Do you remember when Antiepileptics, used for seizure prophylaxis after traumatic brain injury (TBI), were being prescribed for months on end? Do you also remember some treating doctors (for work comp injuries) issuing seemingly endless “off work status” due to associated risk? Well, those days are gone.
According to guidelines issued by the Brain Trauma Foundation and the American Academy of Neurology (AAN) for the management of severe TBI, PTS prophylaxis is recommended only during the first seven days after TBI. Best medication: of the available antiepileptic drugs, phenytoin has been the most extensively studied for the prophylaxis of PTS. Phenobarbital, valproate, and carbamazepine have not been as extensively researched, and, given their adverse-effect profiles and pharmacodynamic properties, there is no advantage to using these agents over phenytoin.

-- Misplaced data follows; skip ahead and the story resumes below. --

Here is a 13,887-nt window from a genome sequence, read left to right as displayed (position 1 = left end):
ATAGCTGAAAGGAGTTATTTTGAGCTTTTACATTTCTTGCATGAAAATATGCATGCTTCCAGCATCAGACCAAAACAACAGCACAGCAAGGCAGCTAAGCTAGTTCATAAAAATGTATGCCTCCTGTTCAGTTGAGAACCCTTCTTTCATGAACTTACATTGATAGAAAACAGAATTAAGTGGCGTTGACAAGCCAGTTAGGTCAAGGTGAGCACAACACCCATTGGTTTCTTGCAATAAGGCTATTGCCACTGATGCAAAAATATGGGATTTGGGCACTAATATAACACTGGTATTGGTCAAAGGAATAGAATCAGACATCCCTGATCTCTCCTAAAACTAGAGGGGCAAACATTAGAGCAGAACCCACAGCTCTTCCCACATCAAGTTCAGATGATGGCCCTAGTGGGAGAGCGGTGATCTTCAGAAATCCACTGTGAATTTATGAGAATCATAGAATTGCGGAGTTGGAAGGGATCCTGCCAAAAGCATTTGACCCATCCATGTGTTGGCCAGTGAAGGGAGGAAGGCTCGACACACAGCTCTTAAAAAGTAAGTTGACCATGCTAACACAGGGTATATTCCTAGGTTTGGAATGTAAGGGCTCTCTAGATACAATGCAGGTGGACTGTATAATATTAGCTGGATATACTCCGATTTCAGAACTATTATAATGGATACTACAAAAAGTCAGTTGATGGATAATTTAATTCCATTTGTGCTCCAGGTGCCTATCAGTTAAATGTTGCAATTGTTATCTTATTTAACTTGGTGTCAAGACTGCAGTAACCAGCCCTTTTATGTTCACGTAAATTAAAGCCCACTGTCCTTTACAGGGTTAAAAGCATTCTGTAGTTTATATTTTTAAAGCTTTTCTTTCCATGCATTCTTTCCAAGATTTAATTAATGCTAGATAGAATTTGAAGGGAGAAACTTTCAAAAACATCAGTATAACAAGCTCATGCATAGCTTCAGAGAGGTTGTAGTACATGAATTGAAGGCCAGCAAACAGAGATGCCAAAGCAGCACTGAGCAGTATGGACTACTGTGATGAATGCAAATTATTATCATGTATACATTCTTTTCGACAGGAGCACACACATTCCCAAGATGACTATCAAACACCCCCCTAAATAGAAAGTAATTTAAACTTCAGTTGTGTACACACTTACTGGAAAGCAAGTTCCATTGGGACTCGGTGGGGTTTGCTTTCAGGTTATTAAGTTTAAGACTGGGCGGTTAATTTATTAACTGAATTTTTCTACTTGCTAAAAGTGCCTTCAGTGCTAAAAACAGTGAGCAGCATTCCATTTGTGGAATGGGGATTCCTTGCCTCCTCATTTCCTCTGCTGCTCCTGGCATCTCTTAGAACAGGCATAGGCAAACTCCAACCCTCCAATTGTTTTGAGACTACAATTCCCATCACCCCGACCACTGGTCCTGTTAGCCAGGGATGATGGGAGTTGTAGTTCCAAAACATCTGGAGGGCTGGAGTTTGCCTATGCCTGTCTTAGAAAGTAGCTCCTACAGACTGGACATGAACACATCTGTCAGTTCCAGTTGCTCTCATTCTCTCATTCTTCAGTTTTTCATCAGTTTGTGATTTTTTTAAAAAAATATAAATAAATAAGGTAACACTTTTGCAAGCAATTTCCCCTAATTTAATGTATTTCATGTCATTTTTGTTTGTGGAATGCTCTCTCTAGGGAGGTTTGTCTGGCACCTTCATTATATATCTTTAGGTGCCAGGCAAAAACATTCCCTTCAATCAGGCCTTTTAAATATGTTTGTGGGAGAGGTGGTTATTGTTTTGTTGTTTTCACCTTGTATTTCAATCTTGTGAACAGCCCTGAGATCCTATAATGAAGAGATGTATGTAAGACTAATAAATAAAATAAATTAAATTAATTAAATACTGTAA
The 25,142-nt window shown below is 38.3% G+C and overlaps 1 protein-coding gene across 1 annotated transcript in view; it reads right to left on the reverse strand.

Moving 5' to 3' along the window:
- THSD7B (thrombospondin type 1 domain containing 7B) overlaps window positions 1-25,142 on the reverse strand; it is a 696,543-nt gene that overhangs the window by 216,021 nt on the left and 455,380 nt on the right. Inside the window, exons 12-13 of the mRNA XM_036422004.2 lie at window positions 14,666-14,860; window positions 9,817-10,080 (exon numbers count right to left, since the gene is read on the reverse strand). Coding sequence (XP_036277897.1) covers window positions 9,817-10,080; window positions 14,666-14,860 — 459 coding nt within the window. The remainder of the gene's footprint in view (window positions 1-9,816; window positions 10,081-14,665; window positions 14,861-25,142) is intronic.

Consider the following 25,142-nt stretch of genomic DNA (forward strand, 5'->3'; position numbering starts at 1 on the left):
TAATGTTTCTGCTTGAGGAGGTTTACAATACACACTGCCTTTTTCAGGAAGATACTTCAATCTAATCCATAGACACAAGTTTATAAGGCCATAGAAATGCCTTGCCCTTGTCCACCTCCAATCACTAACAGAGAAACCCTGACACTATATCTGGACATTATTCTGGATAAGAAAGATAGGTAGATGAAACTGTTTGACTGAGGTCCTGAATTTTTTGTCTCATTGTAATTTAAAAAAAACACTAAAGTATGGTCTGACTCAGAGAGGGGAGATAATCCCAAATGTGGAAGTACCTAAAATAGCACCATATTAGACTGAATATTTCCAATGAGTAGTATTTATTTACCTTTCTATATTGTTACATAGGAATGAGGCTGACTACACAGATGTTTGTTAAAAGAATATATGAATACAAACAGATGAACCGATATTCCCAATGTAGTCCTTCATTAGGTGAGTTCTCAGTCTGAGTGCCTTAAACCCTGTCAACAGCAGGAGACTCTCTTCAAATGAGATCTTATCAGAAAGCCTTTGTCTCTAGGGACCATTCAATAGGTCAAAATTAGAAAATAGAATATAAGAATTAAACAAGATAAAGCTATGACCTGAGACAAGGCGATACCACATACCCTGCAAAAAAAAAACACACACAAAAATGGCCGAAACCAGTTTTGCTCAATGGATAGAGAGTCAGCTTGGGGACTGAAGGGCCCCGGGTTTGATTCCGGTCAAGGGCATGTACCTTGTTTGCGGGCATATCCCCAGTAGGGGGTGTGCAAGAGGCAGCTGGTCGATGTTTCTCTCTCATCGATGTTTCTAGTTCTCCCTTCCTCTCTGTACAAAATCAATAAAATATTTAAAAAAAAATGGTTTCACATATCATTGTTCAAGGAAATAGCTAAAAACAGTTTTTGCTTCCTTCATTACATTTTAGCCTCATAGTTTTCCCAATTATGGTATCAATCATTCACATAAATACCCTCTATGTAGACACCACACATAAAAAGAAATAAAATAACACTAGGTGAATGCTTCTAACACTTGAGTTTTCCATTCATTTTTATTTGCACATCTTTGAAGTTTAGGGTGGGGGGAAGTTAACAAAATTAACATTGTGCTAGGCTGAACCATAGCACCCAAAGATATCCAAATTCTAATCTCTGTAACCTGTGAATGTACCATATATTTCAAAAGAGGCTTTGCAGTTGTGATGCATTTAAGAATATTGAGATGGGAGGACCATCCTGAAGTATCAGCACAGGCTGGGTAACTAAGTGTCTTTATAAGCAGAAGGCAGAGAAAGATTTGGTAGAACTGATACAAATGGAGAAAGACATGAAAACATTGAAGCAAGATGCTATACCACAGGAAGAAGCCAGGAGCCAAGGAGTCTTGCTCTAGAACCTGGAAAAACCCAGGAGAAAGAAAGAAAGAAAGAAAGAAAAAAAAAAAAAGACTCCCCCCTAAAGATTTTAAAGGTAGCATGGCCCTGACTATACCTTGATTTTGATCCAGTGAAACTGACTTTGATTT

Keeping current is a must, not all clinics and physician keep up with these changes so the carrier must be able to flag treatment, prophylaxis being a big one. Nurse case managers are here to help make sure patients are getting the most current, effect treatment while removing barriers to return to work.
Reference: Resource: Critical Care, Brigham and Women’s Hospital, Boston, MA 02115.